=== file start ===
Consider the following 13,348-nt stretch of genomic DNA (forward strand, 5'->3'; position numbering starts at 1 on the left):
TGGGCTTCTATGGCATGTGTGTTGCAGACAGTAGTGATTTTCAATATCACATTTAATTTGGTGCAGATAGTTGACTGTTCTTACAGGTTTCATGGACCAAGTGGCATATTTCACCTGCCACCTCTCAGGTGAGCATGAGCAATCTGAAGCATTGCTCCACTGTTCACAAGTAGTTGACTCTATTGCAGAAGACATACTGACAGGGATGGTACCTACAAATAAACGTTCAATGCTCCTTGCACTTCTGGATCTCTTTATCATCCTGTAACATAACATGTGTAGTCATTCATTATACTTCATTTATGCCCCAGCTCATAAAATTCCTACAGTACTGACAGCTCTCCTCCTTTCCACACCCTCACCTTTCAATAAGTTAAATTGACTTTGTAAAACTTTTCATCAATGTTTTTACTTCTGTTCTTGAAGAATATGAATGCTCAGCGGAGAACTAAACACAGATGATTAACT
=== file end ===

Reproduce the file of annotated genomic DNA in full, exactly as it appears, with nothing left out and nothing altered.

Consider the following 13,348-nt stretch of genomic DNA (forward strand, 5'->3'; position numbering starts at 1 on the left):
TGGGCTTCTATGGCATGTGTGTTGCAGACAGTAGTGATTTTCAATATCACATTTAATTTGGTGCAGATAGTTGACTGTTCTTACAGGTTTCATGGACCAAGTGGCATATTTCACCTGCCACCTCTCAGGTGAGCATGAGCAATCTGAAGCATTGCTCCACTGTTCACAAGTAGTTGACTCTATTGCAGAAGACATACTGACAGGGATGGTACCTACAAATAAACGTTCAATGCTCCTTGCACTTCTGGATCTCTTTATCATCCTGTAACATAACATGTGTAGTCATTCATTATACTTCATTTATGCCCCAGCTCATAAAATTCCTACAGTACTGACAGCTCTCCTCCTTTCCACACCCTCACCTTTCAATAAGTTAAATTGACTTTGTAAAACTTTTCATCAATGTTTTTACTTCTGTTCTTGAAGAATATGAATGCTCAGCGGAGAACTAAACACAGATGATTAACT